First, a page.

Next on the lesson plan: an astrology column in the local newspaper. "I like reading my horoscope," says Angela, a Gemini. That day's insight: "Your insecurities maybe keeping you from seeing the truth of the situation." "What did you get out of that?" asked Margaret, testing Angela's comprehension. Angela's reply: "Just because something don't appear to go your way, it might."
One thing that has definitely gone her way recently is her friendship with Margaret, 39, who had her own challenges to overcome. Once dragged down by alcoholism and crack addiction, she fought back, returning to school to earn degrees in criminal justice and sociology and training to become a volunteer at the literacy program as a way to "give back" to society. "I was a statistic; I shouldn't even be sitting here," Margaret says of her more desperate days. Her volunteer work is also a tribute to her mother, Dolores, who, despite limited reading ability, rose to the job of foreman in one of Cumberland County's many now-defunct glass factories. When her factory closed, finding work meant reading proficiently. "She was determined," says Margaret.
She says she feels particularly lucky that Angela turned out to be her first pupil. "I was hoping that I would get someone who really wanted help," she says. "I was fortunate." Angela repays the compliment: "You don't find many people like her. She's like a big sister."
Like family, they celebrate each of Angela's triumphs. Having once relied on public assistance, Angela now works part-time as an aide to the elderly, adding proudly that when she goes grocery shopping for one of her clients, "I can read the list." And her daughters' lives have also improved. Books now fill the trailer the three share (the girls' father lives in North Carolina). Index cards with vocabulary words for Michelle, 7, line one wall, and Angela's Bible can frequently be found open on the kitchen counter. The days of awkward bedtime story negotiations behind them, Angela reads with Michelle almost every night. Reading has also become a bond between Angela and Cassie, 17, who just tackled a summer reading list of classics like H.G. Wells's The Time Machine and who now recommends titles to her mom.
Cassie remembers being Michelle's age when she learned about her mom's inability to read. "At first, I wouldn't want people to know, because they would think badly about her," says Cassie. "She's not a bad person. This has nothing to do with who she is. I wanted so much to help her."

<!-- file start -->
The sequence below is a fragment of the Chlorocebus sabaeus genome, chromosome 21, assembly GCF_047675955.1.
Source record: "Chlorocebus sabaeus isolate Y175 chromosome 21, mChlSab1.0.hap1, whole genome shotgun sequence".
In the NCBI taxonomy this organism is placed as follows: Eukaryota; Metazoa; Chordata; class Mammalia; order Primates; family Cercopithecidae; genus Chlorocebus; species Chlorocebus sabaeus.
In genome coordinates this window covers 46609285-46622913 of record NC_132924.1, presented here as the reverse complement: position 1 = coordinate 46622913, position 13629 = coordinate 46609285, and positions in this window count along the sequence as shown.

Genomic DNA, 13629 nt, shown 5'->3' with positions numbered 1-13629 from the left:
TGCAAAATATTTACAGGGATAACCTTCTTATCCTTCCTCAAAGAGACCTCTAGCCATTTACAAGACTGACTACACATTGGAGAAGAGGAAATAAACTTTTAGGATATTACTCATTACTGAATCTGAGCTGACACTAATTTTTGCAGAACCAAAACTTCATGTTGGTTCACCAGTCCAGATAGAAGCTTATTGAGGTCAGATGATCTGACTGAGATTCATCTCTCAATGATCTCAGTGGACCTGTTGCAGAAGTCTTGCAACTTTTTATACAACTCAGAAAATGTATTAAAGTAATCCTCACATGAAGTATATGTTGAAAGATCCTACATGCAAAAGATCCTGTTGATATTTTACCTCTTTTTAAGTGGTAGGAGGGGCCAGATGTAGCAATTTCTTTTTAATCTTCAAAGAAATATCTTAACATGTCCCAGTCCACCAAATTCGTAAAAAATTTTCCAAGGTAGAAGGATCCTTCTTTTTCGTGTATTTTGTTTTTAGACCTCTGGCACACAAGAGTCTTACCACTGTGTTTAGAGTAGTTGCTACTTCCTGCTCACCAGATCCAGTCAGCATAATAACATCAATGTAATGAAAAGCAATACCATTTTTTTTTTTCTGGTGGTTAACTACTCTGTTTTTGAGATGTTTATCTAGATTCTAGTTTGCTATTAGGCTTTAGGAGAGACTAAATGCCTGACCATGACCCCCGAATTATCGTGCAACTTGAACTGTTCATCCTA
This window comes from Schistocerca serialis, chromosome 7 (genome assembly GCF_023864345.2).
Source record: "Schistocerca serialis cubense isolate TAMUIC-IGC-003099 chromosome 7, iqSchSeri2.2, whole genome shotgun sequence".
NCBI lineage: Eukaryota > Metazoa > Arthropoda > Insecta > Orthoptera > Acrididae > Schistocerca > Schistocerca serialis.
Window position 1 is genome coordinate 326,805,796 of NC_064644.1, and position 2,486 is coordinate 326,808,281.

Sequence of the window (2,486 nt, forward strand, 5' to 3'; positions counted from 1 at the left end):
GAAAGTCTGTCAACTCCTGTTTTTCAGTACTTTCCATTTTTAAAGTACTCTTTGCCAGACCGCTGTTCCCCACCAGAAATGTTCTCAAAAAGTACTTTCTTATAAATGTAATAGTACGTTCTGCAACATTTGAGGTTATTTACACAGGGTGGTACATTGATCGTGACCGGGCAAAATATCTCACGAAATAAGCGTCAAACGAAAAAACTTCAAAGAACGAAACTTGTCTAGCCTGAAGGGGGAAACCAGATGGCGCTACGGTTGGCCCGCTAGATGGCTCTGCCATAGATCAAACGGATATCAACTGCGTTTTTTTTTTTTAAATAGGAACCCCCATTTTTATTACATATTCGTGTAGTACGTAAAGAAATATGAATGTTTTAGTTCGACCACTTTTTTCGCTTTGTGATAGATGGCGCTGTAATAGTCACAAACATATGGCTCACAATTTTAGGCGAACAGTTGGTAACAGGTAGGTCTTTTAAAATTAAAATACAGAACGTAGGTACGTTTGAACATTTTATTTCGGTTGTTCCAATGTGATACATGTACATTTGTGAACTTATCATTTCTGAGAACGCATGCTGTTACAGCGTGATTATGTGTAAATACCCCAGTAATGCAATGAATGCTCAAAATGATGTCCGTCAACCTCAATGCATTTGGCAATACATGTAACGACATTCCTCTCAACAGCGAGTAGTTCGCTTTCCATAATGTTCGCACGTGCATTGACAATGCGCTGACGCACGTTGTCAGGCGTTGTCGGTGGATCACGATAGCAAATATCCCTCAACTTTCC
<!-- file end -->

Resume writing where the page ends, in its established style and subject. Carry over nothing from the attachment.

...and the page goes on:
With her masklike eyeliner and a hoodie pulled around her like armor, Cassie seems to be at that stage of adolescence in which having a mom who couldn't, say, snoop in your journal might be an advantage. "No. I've never said it was good that she can't read," she says. If there ever was an upside, it might be that her mom's troubles pushed Cassie to do well academically. "It motivated me," says Cassie, a high school junior who has placed on the honor roll. "Not being able to read would be like being in a foreign country where you don't speak the language. It has to be uncomfortable."
Angela is getting more comfortable. For practice between tutoring, she reads aloud to a homebound neighbor, Joyce Fury, 72. Their first selection is a romance novel by James Patterson, Sam's Letters to Jennifer. It's slow going, as she marks each word with a pencil dot as she reads it. "I'm proud of her," says Fury, a retired taxi dispatcher who amuses herself listening to a police scanner when Angela isn't around. "I like to see somebody push ahead."
Despite her strides, Angela has a long way to go. Earlier this year she took a job placement test, which included both reading and math but did poorly, particularly on the latter. Margaret says they'll just have to keep at it: "I'm planning on sticking with Angela."
Angela herself is optimistic, buoyed by small victories. Some months ago, when her hand-me-down Volvo idled in front of a billboard advertisement that asked: HOW MUCH DO YOU NEED? "I just saw it and thought, 'I need a whole lot!' " she says, laughing. It took a moment before she realized the significance of what had happened: She had effortlessly processed the written word and, she says, "it felt so good."